Joseph Stines v. USA


OPINION filed : The judgment of the district court is AFFIRMED. Decision not for publication. Danny J. Boggs, R. Guy Cole, Jr., and David W. McKeague (AUTHORING), Circuit Judges.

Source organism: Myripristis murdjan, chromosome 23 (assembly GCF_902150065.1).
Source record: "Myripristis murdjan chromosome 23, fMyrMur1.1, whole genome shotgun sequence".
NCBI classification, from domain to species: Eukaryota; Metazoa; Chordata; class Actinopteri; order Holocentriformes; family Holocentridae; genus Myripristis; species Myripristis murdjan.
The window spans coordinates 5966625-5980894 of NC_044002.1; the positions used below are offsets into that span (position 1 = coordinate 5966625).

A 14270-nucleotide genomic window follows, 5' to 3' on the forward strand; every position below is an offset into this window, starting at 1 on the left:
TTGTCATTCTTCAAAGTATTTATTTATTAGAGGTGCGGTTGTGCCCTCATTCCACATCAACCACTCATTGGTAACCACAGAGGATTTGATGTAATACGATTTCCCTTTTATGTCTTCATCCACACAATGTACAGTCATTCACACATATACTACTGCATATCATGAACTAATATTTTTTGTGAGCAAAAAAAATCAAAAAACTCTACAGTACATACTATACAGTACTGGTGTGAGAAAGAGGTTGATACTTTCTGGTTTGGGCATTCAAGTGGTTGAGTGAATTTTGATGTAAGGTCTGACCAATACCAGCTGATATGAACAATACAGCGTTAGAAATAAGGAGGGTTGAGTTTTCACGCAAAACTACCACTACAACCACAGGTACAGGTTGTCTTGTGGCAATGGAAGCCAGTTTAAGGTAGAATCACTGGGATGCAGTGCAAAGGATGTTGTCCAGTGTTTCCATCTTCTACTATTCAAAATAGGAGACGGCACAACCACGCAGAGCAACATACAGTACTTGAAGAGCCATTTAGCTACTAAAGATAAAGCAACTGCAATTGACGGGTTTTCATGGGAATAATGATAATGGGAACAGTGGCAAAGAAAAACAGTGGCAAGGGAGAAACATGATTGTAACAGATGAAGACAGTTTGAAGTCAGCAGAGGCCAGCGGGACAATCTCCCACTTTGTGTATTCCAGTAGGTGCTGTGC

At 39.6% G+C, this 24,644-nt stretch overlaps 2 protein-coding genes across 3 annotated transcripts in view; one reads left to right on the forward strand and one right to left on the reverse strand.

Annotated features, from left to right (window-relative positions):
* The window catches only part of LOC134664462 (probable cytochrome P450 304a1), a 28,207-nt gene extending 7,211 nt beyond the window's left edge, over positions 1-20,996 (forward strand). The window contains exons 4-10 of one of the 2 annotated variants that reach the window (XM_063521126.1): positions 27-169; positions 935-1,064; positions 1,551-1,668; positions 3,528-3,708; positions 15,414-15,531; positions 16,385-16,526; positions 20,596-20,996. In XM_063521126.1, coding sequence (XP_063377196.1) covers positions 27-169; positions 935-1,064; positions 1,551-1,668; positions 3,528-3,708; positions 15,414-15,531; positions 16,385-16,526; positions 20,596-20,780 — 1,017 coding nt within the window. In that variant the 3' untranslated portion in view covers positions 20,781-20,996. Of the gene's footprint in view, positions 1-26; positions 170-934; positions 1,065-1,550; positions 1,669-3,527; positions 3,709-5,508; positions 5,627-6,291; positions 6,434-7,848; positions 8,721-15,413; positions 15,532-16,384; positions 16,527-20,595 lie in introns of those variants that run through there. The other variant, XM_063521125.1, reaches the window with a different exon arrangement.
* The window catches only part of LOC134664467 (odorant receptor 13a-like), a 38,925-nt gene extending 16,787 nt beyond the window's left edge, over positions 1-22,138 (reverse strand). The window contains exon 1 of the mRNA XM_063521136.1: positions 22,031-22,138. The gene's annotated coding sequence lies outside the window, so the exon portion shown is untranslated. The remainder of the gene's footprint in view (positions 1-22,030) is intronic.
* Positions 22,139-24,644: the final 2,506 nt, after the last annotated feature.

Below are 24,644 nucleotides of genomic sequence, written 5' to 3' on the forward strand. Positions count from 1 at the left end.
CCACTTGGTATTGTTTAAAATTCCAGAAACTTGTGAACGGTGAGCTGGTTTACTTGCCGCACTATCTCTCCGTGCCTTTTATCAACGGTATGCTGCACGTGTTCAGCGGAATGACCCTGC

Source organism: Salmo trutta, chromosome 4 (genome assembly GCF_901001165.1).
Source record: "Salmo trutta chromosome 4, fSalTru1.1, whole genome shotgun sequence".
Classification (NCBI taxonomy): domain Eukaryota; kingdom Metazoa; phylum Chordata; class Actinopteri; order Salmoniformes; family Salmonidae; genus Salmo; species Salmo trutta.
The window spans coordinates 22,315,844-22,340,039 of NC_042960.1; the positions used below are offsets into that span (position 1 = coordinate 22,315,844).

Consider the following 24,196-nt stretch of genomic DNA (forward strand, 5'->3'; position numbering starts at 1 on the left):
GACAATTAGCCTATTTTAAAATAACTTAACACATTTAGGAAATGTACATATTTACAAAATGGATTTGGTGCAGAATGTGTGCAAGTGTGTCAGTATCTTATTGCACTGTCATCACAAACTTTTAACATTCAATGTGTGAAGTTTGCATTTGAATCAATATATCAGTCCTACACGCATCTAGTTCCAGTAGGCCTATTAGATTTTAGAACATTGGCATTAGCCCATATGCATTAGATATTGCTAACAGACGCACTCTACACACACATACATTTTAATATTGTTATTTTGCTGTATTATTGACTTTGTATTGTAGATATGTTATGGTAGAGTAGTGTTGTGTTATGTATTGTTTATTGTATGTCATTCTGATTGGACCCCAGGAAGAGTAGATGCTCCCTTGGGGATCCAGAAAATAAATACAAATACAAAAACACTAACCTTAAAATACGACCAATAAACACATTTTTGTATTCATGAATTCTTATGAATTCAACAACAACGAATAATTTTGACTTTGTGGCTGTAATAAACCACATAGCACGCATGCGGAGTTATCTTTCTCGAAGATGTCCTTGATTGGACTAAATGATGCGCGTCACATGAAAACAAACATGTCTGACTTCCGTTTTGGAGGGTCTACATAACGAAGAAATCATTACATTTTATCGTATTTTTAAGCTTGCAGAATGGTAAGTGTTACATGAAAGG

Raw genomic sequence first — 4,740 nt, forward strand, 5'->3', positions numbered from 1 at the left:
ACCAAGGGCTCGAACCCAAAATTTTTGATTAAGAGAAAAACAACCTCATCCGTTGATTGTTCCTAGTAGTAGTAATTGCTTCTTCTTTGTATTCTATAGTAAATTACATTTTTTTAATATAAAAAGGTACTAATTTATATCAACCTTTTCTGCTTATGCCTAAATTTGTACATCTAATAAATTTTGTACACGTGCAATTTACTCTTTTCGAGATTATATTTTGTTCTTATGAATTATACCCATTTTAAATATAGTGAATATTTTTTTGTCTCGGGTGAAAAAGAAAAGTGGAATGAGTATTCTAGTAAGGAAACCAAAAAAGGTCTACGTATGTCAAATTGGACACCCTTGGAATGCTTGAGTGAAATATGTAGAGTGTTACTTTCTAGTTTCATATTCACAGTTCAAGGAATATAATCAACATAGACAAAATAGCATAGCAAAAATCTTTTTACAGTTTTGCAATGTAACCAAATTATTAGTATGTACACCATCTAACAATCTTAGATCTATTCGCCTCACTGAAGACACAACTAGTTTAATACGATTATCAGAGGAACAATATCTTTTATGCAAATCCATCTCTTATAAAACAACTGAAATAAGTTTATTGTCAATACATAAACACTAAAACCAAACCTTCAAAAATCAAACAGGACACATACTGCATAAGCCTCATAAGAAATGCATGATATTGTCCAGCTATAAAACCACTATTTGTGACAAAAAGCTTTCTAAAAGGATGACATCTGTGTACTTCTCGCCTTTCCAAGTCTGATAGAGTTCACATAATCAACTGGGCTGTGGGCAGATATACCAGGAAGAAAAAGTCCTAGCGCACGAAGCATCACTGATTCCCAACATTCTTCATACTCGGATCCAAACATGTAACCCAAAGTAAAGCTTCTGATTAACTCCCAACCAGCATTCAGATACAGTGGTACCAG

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Case: 12-2223 Document: 86-2 Filed: 07/03/2014 Page: 1 NOT RECOMMENDED FOR FULL-TEXT PUBLICATION File Name: 14a0481n.06 FILED Case No. 12-2223 Jul 03, 2014 UNITED STATES COURT OF APPEALS FOR THE SIXTH CIRCUIT JOSEPH ROVESS STINES, Petitioner-Appellant, v. UNITED STATES OF AMERICA, Respondent-Appellee. ) ) ) ) ) ) ) ) ) ) DEBORAH S. HUNT, Clerk ON APPEAL FROM THE UNITED STATES DISTRICT COURT FOR THE EASTERN DISTRICT OF MICHIGAN OPINION BEFORE: BOGGS, COLE and McKEAGUE, Circuit Judges. McKEAGUE, Circuit Judge. This case presents an appeal from the denial of relief under 28 U.S.C. § 2255 in relation to a 1999 conviction and sentence for conspiracy to possess and distribute cocaine and cocaine base. Defendant Joseph Stines’ conviction and sentence were affirmed on direct appeal. United States v. Stines, 313 F.3d 912 (6th Cir. 2002). Stines moved to vacate the conviction and sentence under § 2255 based largely on the claim that the prosecution suppressed Brady material and suborned perjury from cooperating co-conspirator witnesses. The district court conducted an evidentiary hearing, found the testimony of the sole witness presented “inherently incredible,” and denied the motion. The district court granted a certificate of appealability on the prosecutorial-misconduct claim. We later expanded the certificate to include a second claim, for ineffective assistance of appellate counsel, in the event Stines were held to Case: 12-2223 Document: 86-2 Filed: 07/03/2014 Page: 2 Case No. 12-2223 United States v. Stines have procedurally defaulted the first claim. For the reasons that follow, we affirm the denial of relief. I In the late 1980s and 1990s, Stines was the ringleader of a street gang known as Stone Life in Ypsilanti, Michigan. Stines, 313 F.3d at 914. During an investigation of Stone Life conducted in the late 1990s, undercover officers participated in and observed a series of cocaine purchases. Stines and six co-conspirators Antonio James, David Bowles, and Durand Ford, Keith Phelan, Kenneth Jefferson, aron o les were indicted for conspiracy to possess and distribute cocaine and cocaine base. Several co-conspirators cooperated with the government pursuant to plea agreements assuring them of favorable treatment in exchange for their cooperation. All seven defendants, including Stines, were found guilty. In conjunction with sentencing, the district court conducted two hearings in December of 1999 and February of 2000. The court determined that seven kilograms of crack cocaine and two kilograms of powder cocaine were attributable to Stines. In reaching this determination, the court relied on the trial testimony of Athaiah Reed, Walter Phelps, Eva Taylor, Reese Palmer, and Rasul Warren. Considering the itnesses’ testimony, Stines’ involvement as the leader of Stone Life, and Stines’ prior criminal history, the court determined the applicable sentencing guidelines range to be 360 months to life. Stines was sentenced to a prison term of 400 months on February 22, 2000. Stines timely filed a notice of appeal. Several months later, while the appeal was pending, he filed a motion for new trial in the district court, alleging prosecutorial misconduct and suppression of Brady material. The district court denied the motion for new trial for lack of jurisdiction because of the pendency of the direct appeal. Stines did not appeal the denial of the -2- Case: 12-2223 Document: 86-2 Filed: 07/03/2014 Page: 3 Case No. 12-2223 United States v. Stines motion for new trial, and the issues raised in that motion, akin to those now before us, were not addressed in our ruling affirming Stines’ conviction and sentence on direct review. See Stines, 313 F.3d 912 (Appendix). Stines filed his motion to vacate sentence pursuant to 28 U.S.C. § 2255 on October 12, 2004, contending, in relevant part, that prosecutorial misconduct deprived him of due process in trial and in sentencing, and that his appellate counsel was ineffective for having failed to appeal the denial of his motion for new trial. In a series of status conferences, Stines’ newly-appointed counsel requested an evidentiary hearing. Counsel summarized the substance of testimony that she expected to elicit in the evidentiary hearing from numerous itnesses ho testified in Stines’ trial, from the prosecuting attorney allegedly responsible for the misconduct, Assistant United States Attorney Richard Convertino, and from two district judges who imposed surprisingly lenient sentences on the cooperating witnesses. Stines’ counsel ackno ledged, ho ever, that she as not prepared to immediately call any of these witnesses; that she needed the assistance of a court-appointed investigator to locate and interview witnesses; and that additional steps were necessary before she could call AUSA Convertino or the sentencing judges. The district court granted the request for an evidentiary hearing but determined at the outset that it would be limited to the testimony of Rasul Warren, a member of the Stone Life gang and co-conspirator who had testified to having obtained a certain amount of cocaine from Stines. The inquiry would initially be limited to Warren because he appeared to offer the strongest evidence in support of Stines’ motion. Warren not only received favorable sentencing treatment, like other cooperating witnesses, but also reported that he had given perjured testimony. That is, Warren was expected to testify that, in response to Convertino’s prompting, -3- Case: 12-2223 Document: 86-2 Filed: 07/03/2014 Page: 4 Case No. 12-2223 United States v. Stines he attributed more drugs to Stine than he was responsible for. The district court indicated that it would potentially expand the hearing, depending on ho Warren’s testimony ent. The evidentiary hearing was held on January 22, 2010. Warren testified that AUSA Convertino encouraged him to testify in the 1999 trial that Stines was the supplier of all the cocaine seized from Warren at the time of his 1996 arrest, even though Warren recalled that it had come from more than one supplier. t the time of Stines’ trial, Warren was already serving a prison sentence of 262 months. Convertino offered to move for reduction of his sentence in exchange for his cooperation. Warren cooperated and attributed all the cocaine he had to Stines. Subsequently, he was released from prison after serving just 47 months. ccording to Warren’s “corrected” testimony, only part of the seized cocaine actually came from Stines, but Warren could not remember the name of any other supplier. On completion of Warren’s testimony, and consistent ith the district court’s order as to the scope of the evidentiary hearing, Stines’ counsel ackno ledged that no other itnesses ere available to testify. The court directed counsel to submit closing arguments in writing after the hearing transcript was prepared. In his post-hearing brief, Stines argued that Warren’s testimony made out a sufficient record to warrant relief but he renewed his earlier request to call other witnesses. The government’s post-hearing brief took a three-pronged approach. First, the government renewed its motion to dismiss the § 2255 motion as barred by procedural default.1 Second, the government explained hy Warren’s attempt to partially recant his trial testimony as not credible. Third, even if Warren’s new testimony were credited, the government argued that Warren’s drug-quantity clarification, viewed in light of the extensive evidence of Stines’ 1 Prior to the evidentiary hearing, the government moved to dismiss the motion based on procedural default. The government argued that Stines failed to preserve objection to the prosecutorial-misconduct issues hen he failed to appeal the district court’s denial of his motion for new trial. -4- Case: 12-2223 Document: 86-2 Filed: 07/03/2014 Page: 5 Case No. 12-2223 United States v. Stines responsibility for distributing multiple kilograms of cocaine over several years, would have had no impact on either the jury’s verdict or the court’s sentence. The court issued a ritten opinion on December 1, 2010, denying Stines’ § 2255 motion for new trial or resentencing. The court ignored the procedural default issue and proceeded to the merits of Stines’ motion. Having observed Warren’s testimony both in Stines’ trial and in the evidentiary hearing, the court found that Warren’s trial testimony was credible and his testimony in the evidentiary hearing was “inherently incredible.” The court held Stines had failed to show by a preponderance of evidence either (a) that there was an express or tacit agreement between Convertino and Warren that should have been disclosed, or (b) that Convertino had suborned perjury. Distinguishing Bell v. Bell, 512 F.3d 223, 232–33 (6th Cir. 2008), the court implicitly determined that there was no need for additional testimony from other cooperating witnesses because, unlike in Bell, the understandings pursuant to which they testified had been disclosed and were used to effectively impeach them during Stines’ trial, rendering putative evidence of even more favorable understandings immaterial for Brady purposes.2 Stines appealed the denial of his § 2255 motion and asked the court to certify two issues for appeal. The district court granted a certificate of appealability as to the prosecutorialmisconduct claim, but denied the certificate as to the ineffective-assistance-of-counsel claim. We later expanded the certificate to include the ineffective-assistance claim, to be considered in the event the prosecutorial-misconduct claim were held to be procedurally defaulted. Accordingly, the parties have briefed both issues. Yet, the district court did not address the procedural-default defense and instead addressed the merits of Stines’ prosecutorial-misconduct 2 Subsequently, on August 2, 2011, Stines filed a motion for reduction of sentence under 18 U.S.C. § 3582, based on retroactive application of the Fair Sentencing Act of 2010. The court granted the motion, reducing Stines’ prison sentence to 330 months. -5- Case: 12-2223 Document: 86-2 Filed: 07/03/2014 Page: 6 Case No. 12-2223 United States v. Stines claim. This is the ruling challenged by Stines on appeal. The government has not filed a crossappeal challenging the implicit denial of the procedural-default defense. We therefore confine our attention to the ruling challenged by Stines. Neither the procedural default defense nor Stines’ attempt to excuse procedural default based on ineffective assistance is considered further. II A. Standard of Review “In revie ing the denial of a 28 U.S.C. § 2255 motion, e apply a de novo standard of review to the legal issues and uphold the factual findings of the district court unless they are clearly erroneous.” Hamblen v. United States, 591 F.3d 471, 473 (6th Cir. 2009). To warrant relief under § 2255, “a petitioner must demonstrate the existence of an error of constitutional magnitude which had a substantial and injurious effect or influence on the guilty plea or the jury’s verdict.” Griffin v. United States, 330 F.3d 733, 736 (6th Cir. 2003). Stines contends that his sentence should be vacated because the prosecution’s suppression of Brady material and suborning of perjury deprived him of a fair trial and fair sentencing. Pursuant to the rule of Brady v. Maryland, 373 U.S. 83, 87 (6th Cir. 1963), the prosecution is obliged to disclose all material, exculpatory evidence to a defendant. The rule encompasses impeachment evidence as well. United States v. Bagley, 3 U.S. , (1985). Where such evidence is “material” to guilt or innocence, a failure to disclose it results in a due process violation, irrespective of the good faith or bad faith of the prosecution. Bell, 512 at 231. A successful Brady claim requires a three-part showing: (1) that the withheld evidence was favorable to the defendant; (2) that the prosecution suppressed the evidence, either purposefully or inadvertently; and (3) that the suppression resulted in prejudice to the defendant. Id. To satisfy the prejudice prong, Stines must show that disclosure of the favorable evidence would -6- Case: 12-2223 Document: 86-2 Filed: 07/03/2014 Page: 7 Case No. 12-2223 United States v. Stines have created a “reasonable probability” of a different result, such that the government’s suppression of the evidence “undermines confidence in the outcome.” Id. at 236 (quoting Bagley, 473 U.S. at 678, 682). Evidence that is “merely cumulative” of evidence presented at trial is not “material” for purposes of the Brady analysis. Brooks v. Tennessee, 626 F.3d 878, 893 (6th Cir. 2010). Similarly, the prosecution’s alleged misconduct in knowingly soliciting or allowing false testimony also comes under the Brady disclosure doctrine: The knowing use of false or perjured testimony constitutes a denial of due process if there is any reasonable likelihood that the false testimony could have affected the judgment of the jury. In order to establish prosecutorial misconduct or denial of due process, the defendants must show the statement was actually false; (2) the statement was material; and (3) the prosecution knew it was false. Id. at 894–95 (quoting Coe v. Bell, 161 F.3d 320, 343 (6th Cir. 1998)). B. Analysis The district court based its denial of relief largely on the record established at the evidentiary hearing, consisting of the testimony of Stines’ co-conspirator, Rasul Warren, follo ed by the parties’ post-hearing briefs. The court recognized that a itness’s recantation of trial testimony in post-conviction proceedings is viewed with great suspicion, citing Brooks, 626 F.3d at 897. The court recalled its observations of Warren’s trial testimony ten years earlier and compared it ith his testimony at the evidentiary hearing. The court found Warren’s trial testimony regarding his gang-member and drug-trafficking relationship with Stines consistent with other trial testimony. Conversely, the court explained hy it found Warren’s “ne ” testimony “inherently incredible.” Among other things, the court noted Warren’s reluctance to provide complete answers and characterized his testimony as “replete ith evasiveness.” -7- Case: 12-2223 Document: 86-2 Filed: 07/03/2014 Page: 8 Case No. 12-2223 United States v. Stines In challenging this reasoning, Stines points to other evidence of wrongdoing by AUSA Convertino in this and other cases and argues that Warren’s ne testimony “does not seem so far-fetched at all.” He notes that, apart from its inconsistency with his original trial testimony, Warren’s ne testimony about Convertino’s misconduct has not been rebutted by the government. The district court’s credibility determination is revie ed under the “highly deferential clear-error standard.” Id. Stines has fallen short of showing clear error in the court’s assessment of Warren’s credibility. Stines gives no persuasive reason to disturb the assessment of the trial judge, ho had extensive opportunity to observe Warren’s demeanor and comportment both at trial and in the evidentiary hearing. ecause the district court found Stines’ most promising itness “not close to credible,” the court sa no need to continue the evidentiary hearing to entertain additional testimony tending to rebut or corroborate Warren’s testimony. nd because the court found Warren’s testimony not credible, it concluded that Stines had failed to substantiate his allegations (1) that there was either an express or tacit agreement between Warren and Convertino that remained undisclosed by the prosecution; or (2) that Convertino solicited false testimony from Warren. In connection ith Stines’ allegation that several other cooperating witnesses were promised even more favorable assistance from Convertino than they disclosed in their trial testimony, the district court observed that it “had been apparent throughout the testimony in this case that every itness ho as involved in drug trafficking had been promised something ith regard to sentencing in exchange for their testimony” and “ as cross-examined extensively about that consideration.” R. 695, Opinion and Order at 6, Pg ID 3485. The court distinguished this case from the situation presented in Bell, 512 F.3d at 232–33, where the alleged -8- Case: 12-2223 Document: 86-2 Filed: 07/03/2014 Page: 9 Case No. 12-2223 United States v. Stines consideration was undisputedly not disclosed by the prosecution. The court thus implicitly determined that there was no need to expand the evidentiary hearing and entertain additional testimony regarding specific representations that may have been made to witnesses concerning the extent of assistance the prosecution intended to provide in exchange for their testimony. Indeed, any evidence clarifying the nature of promises or assurances made would appear to be “merely cumulative” and therefore not “material” for Brady purposes. Brooks, 626 F.3d at 893. This is precisely the conclusion reached in Jefferson v. United States, 730 F.3d 537 (6th Cir. 2013), where we addressed substantially identical Brady claims (involving many of the same witnesses) by one of Stines’ co-defendants, Kenneth Jefferson. As we observed in Jefferson, “ here the undisclosed evidence merely furnishes an additional basis on hich to challenge a witness whose credibility has already been shown to be questionable or who is subject to extensive attack by reason of other evidence, the undisclosed evidence may be cumulative, and hence not material.” Id. at 550 (quoting Byrd v. Collins, 209 F.3d 486, 518 (6th Cir. 2000)). See also Akrawi v. Booker, 572 F.3d 252, 264 (6th Cir. 2009) (holding that, where the jury heard substantial evidence of the potential for a charge-reduction deal, but a mutual understanding remained undisclosed, the possibility that disclosure of that understanding might have made cross-examination incrementally more effective was insufficient to establish prejudice for Brady purposes). In Jefferson, we considered very similar allegations that the prosecution failed to disclose evidence of tacit agreements that AUSA Convertino had reached with many of the same cooperating witnesses discussed in Stines’ § 2255 motion. We acknowledged that evidence that witnesses were offered even more favorable deals than was disclosed could have been used to more effectively discredit their testimony and was therefore favorable to the defendant, -9- Case: 12-2223 Document: 86-2 Filed: 07/03/2014 Page: 10 Case No. 12-2223 United States v. Stines satisfying the first prong of the Brady rule. Jefferson, 730 F.3d at 550. Insofar as evidence of more favorable deals existed and was not disclosed, we held that the prosecution had “suppressed” hat it as obliged to disclose, thus satisfying the second prong of the Brady rule. Id. As to the third prong, however, we held, in relation to five of the same witnesses whose testimony is implicated in this case (i.e., Rasul Warren, Tali Alexander, Reese Palmer, Labron Nunn and Eva Taylor), that the requisite sho ing of “materiality” or prejudice as lacking. Id. at 551–53. We noted that the mere fact that the witnesses later received favorable sentencing or prosecution treatment “is not evidence that a deal existed prior to their testimony at trial.” Id. at 552 (quoting Williams v. Coyle, 260 F.3d 684, 707 (6th Cir. 2001)). Further, a “ itness’s expectation of a future benefit is not determinative of the question of whether a tacit agreement subject to disclosure existed.” Bell, 512 F.3d at 233. “The government is free to re ard witnesses for their cooperation with favorable treatment in pending criminal cases without disclosing to the defendant its intention to do so, provided that it does not promise anything to the itnesses prior to their testimony.” Id. at 234 (quoting Shabazz v. Artuz, 336 F.3d 154, 165 (2d Cir. 2003)). It follows that although the prosecution is obliged to disclose promises that have been made to witnesses to induce their cooperation, prosecutors retain discretion to further reward witnesses after their cooperation, so long as the further reward was not promised before their testimony. But even assuming impeachment evidence was improperly suppressed, we noted in Jefferson that all of the above five witnesses were cross-examined regarding their deals with the government resulting in favorable treatment. The jury had thus been made aware of the incentives each witness had to testify in a manner favorable to the prosecution. Hence, we - 10 - Case: 12-2223 Document: 86-2 Filed: 07/03/2014 Page: 11 Case No. 12-2223 United States v. Stines concluded that the additional impeachment evidence ould not have “put the hole case in such a different light as to undermine confidence in the verdict.” Jefferson, 730 F.3d at 553 (quoting Kyles v. Whitley, 514 U.S. 419, 435 (1995)). Stines is not oblivious to our ruling in Jefferson or its significance to his case. He contends that Jefferson is distinguishable. Here, he argues, beyond the pervasive evidence of Convertino’s disregard of his Brady obligations, e have Rasul Warren’s s orn testimony that Convertino also encouraged and allowed him to give false testimony regarding the quantity of drugs Stines was responsible for. This, in combination with circumstantial evidence that Warren and other witnesses ultimately received more favorable treatment than they said they had been offered, is said to justify re-sentencing or at least a full evidentiary inquiry. Stines’ argument, attempting to distinguish this case from Jefferson, might gain traction but for the district court’s finding that Warren’s changed testimony was “inherently incredible.” As explained above, this finding is not clearly erroneous.3 Hence, we are left with a similar array of cooperating witnesses who received even more favorable treatment than they stated they had expected in exchange for their cooperation. In addition to the five cooperating witnesses 3 Stines insists that even if he has failed to sho clear error in the district court’s assessment of Warren’s credibility, e should find a “legal error of process” in that the court failed to explain the impact of the “Schools Memorandum” on the credibility assessment. The Schools Memorandum is a document submitted to the district court and disclosed to defense counsel under a protective order. As explained in Jefferson, 730 F.3d at 542, the Schools Memorandum summarizes the results of an internal investigation, conducted by the United States ttorney’s Office, of suspected misconduct by US Convertino in this and other cases. Ostensibly, the district court refrained from mentioning it because it was subject to a protective order prohibiting disclosure of its contents. As indicated in Jefferson, the report “suggests there is evidence” of improper conduct by Convertino in relation to cooperating witnesses. The focus of the report is not on the validity of Stines’ conviction or sentence. Rather, the report addresses hether Convertino’s actions in seeking sentence reductions and downward departures were without supervisory approval. Upon review of its contents, we find no basis to disturb the district court’s ruling on Stines’ § 2255 motion. In regard specifically to Warren’s credibility, e note that the report gives as many reasons to disbelieve or doubt Warren’s ne testimony as to credit it. - 11 - Case: 12-2223 Document: 86-2 Filed: 07/03/2014 Page: 12 Case No. 12-2223 United States v. Stines mentioned above, whose testimony was used by the prosecution against both Jefferson and Stines, Stines relies on the testimony of six other witnesses, Hans Thomas, Athaiah Reed, Walter Phelps, Carl Burton, Elwood Shemwell, and Oscar Little. Stines contends that the favorable treatment they ultimately received represents circumstantial evidence that AUSA Convertino promised or intended to help the witnesses more than they acknowledged when cross-examined at trial on the nature of their cooperation agreements. Such promises or intentions, he argues, ought to have been disclosed as Brady material. Yet again, as we held in Jefferson, evidence that a cooperating witness subsequently received favorable treatment, in and of itself, is not conclusive evidence of a pre-existing promise or assurance of such treatment that would be subject to Brady’s disclosure requirements. And even if such evidence might be considered worthy of further inquiry, it is apparent, for the reasons explained in Jefferson, that any evidence of a pre-existing agreement that should have been disclosed would not satisfy the prejudice requirement under the Brady rule because, as our review of the record confirms, each of these additional witnesses, like those addressed in Jefferson, was subject to impeachment based on his or her agreement to cooperate with the prosecution. Evidence of additional bases on which to question their credibility would have been cumulative and is therefore not “material” for Brady purposes. This is true, notwithstanding evidence that Convertino’s misconduct as not inadvertent but deliberate, because “the bad faith of the prosecutor does not impact our Brady analysis.” Jefferson, 730 F.3d at 554 (“If the suppression of evidence results in constitutional error, it is because of the character of the evidence, not the character of the prosecutor.” (quoting United States v. Agurs, 427 U.S. 97, 110 (1976))). - 12 - Case: 12-2223 Document: 86-2 Filed: 07/03/2014 Page: 13 Case No. 12-2223 United States v. Stines Stines has failed to demonstrate that any of the cooperating witnesses who might have been called to testify in an expanded evidentiary hearing are situated any differently from those who were considered in Jefferson. Stines has presented no grounds for holding that disclosure of the additional impeachment evidence even assuming cooperating Stines expected hole case in such a different light as to undermine our ould have put the itnesses ere to testify as confidence in the outcome. Hence, e find no abuse of discretion in the district court’s failure to expand the evidentiary hearing before denying Stines’ motion for relief under § 2255. III Accordingly, consistent with the analysis set forth in Jefferson, we find no error in the district court’s denial of Stines’ motion to vacate sentence under 28 U.S.C. § 2255. The ruling of the district court is therefore AFFIRMED. - 13 -